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Centennial Park group

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The Centennial Park group is a fundamentalist Mormon group,[1] with approximately 1,500 members that is headquartered in Centennial Park, Arizona. The Centennial Park group broke with Leroy S. Johnson, leader and senior member of the Priesthood Council of the Fundamentalist Church of Jesus Christ of Latter-Day Saints (FLDS Church), in the early 1980s. There is no formal relationship between the FLDS Church and the Centennial Park community.[2][3] The group is also known as the "Second Ward", "The Work of Jesus Christ" and "The Work".

The Centennial Park group was profiled on the ABC television program Primetime in a story entitled "The Outsiders", and also on The Oprah Winfrey Network's Our America with Lisa Ling. It was also featured in Dawn Porter's television documentary, Dawn Porter: Extreme Wife and on the National Geographic Channel series Polygamy, USA.[4]


A community event in Centennial Park

The Centennial Park group's claims of authority are based around the accounts of John Wickersham Woolley, Lorin Calvin Woolley and others of a meeting in September 1886 between LDS Church President John Taylor, the Woolleys, and others. Prior to the meeting, Taylor is said to have met with Jesus Christ and the deceased church founder Joseph Smith and to have received a revelation commanding that plural marriage should not cease, but be kept alive by a group separate from the LDS Church. The following day, the Woolleys, and others, were said to have been set apart to keep "the principle" alive.

Members of the Centennial Park group see their history as going back to Joseph Smith and to the beliefs he espoused and practices he established. Until the 1950s, Mormon fundamentalists were largely one group.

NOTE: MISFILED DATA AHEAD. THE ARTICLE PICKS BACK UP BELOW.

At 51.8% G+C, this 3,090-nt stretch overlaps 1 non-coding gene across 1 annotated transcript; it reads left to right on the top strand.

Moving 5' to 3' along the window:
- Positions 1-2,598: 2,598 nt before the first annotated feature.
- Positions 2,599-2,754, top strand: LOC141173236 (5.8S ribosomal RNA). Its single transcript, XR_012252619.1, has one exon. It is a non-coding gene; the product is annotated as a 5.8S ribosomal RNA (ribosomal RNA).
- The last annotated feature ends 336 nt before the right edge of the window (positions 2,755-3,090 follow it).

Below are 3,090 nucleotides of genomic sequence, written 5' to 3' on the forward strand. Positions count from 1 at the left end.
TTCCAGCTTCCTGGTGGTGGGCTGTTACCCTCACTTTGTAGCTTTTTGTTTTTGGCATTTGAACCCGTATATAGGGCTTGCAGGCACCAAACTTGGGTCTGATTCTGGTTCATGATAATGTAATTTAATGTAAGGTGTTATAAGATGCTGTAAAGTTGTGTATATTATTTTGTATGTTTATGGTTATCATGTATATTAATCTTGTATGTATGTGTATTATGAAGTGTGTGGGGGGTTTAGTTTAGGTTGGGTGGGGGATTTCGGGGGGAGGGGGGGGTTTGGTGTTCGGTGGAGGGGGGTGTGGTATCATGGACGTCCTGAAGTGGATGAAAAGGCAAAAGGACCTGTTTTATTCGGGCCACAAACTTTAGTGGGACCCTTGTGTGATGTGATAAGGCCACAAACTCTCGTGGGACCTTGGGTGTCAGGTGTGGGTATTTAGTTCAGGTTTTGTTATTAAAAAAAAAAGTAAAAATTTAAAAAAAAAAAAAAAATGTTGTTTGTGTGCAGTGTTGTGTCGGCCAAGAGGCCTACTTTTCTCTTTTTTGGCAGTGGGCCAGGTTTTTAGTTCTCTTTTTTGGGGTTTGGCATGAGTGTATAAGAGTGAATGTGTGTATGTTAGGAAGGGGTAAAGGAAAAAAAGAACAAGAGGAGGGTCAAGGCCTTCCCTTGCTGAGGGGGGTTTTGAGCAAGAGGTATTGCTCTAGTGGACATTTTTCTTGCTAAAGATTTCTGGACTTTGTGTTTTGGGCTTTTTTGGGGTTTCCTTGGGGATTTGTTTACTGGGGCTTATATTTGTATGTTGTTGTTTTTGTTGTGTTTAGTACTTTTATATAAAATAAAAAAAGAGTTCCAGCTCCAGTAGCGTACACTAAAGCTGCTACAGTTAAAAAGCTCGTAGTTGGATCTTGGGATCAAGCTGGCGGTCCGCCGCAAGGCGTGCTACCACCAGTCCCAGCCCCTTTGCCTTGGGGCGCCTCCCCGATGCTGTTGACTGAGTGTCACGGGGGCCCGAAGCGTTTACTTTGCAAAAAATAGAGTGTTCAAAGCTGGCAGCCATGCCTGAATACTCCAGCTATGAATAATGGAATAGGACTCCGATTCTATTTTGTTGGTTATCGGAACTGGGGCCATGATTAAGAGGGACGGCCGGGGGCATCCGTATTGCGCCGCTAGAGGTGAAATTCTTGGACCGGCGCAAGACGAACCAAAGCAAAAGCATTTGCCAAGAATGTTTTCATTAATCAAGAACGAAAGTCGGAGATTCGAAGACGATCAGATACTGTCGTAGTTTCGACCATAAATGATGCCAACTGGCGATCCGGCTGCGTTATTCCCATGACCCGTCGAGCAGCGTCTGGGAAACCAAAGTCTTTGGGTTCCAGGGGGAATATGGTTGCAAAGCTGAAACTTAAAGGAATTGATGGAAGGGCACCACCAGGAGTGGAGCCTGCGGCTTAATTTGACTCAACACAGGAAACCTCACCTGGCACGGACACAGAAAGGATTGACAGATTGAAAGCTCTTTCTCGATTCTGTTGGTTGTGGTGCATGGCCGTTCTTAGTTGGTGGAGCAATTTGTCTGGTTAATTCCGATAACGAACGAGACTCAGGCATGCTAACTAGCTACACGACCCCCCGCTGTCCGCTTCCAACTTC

Priesthood Council split[edit]

In the early 1980s, significant disagreement arose regarding the question of the presiding authority of the FLDS Church. This disagreement was over what is called the "one man doctrine".[5] The "one man doctrine" refers to section 132:7 of the Doctrine and Covenants, a part of the open scriptural canon of several denominations of the Latter Day Saint movement, which states that "there is never but one on the earth at a time on whom this power and the keys of this priesthood are conferred".[6]

After two council members, Carl Holm and Richard Jessop, died, Leroy Johnson, as senior member of the Priesthood Council, was responsible for recommending new replacements. However Johnson, believing in the "one man doctrine", made no recommendations for new Priesthood Council members.[5]

Then, on 11 July 1983, Guy Musser died, leaving the council evenly split between those who believed in the one man doctrine and those who did not. The remaining council members who opposed the one man doctrine were Marion Hammon and Alma Timpson.

In February 1984, Johnson's health improved enough for him to speak to the FLDS Church membership. Johnson had seldom participated in fundamentalist meetings for quite some time due to illness. He stated,

"I want to say a few words to these men who sit here on the stand today. [He turned to face J. Marion Hammon and Alma A. Timpson.] The Lord gave you men five and a half years to change your thinking on this principle of having one man holding the sealing powers in the earth at a time, and you have made a miserable mess of it by coming here and preaching over this pulpit that I was about to die because of my attitude towards this principle."[5][7]

Six days later, he declared, "I want to tell you, the first thing that is going to take place is the cleaning up of the Priesthood Council. I want to tell these men on the stand, B Brother J. Marion Hammon, and Brother Alma Adelbert Timpson, that from now on, I am throwing you off my back, and I am not going to carry you any more."[7]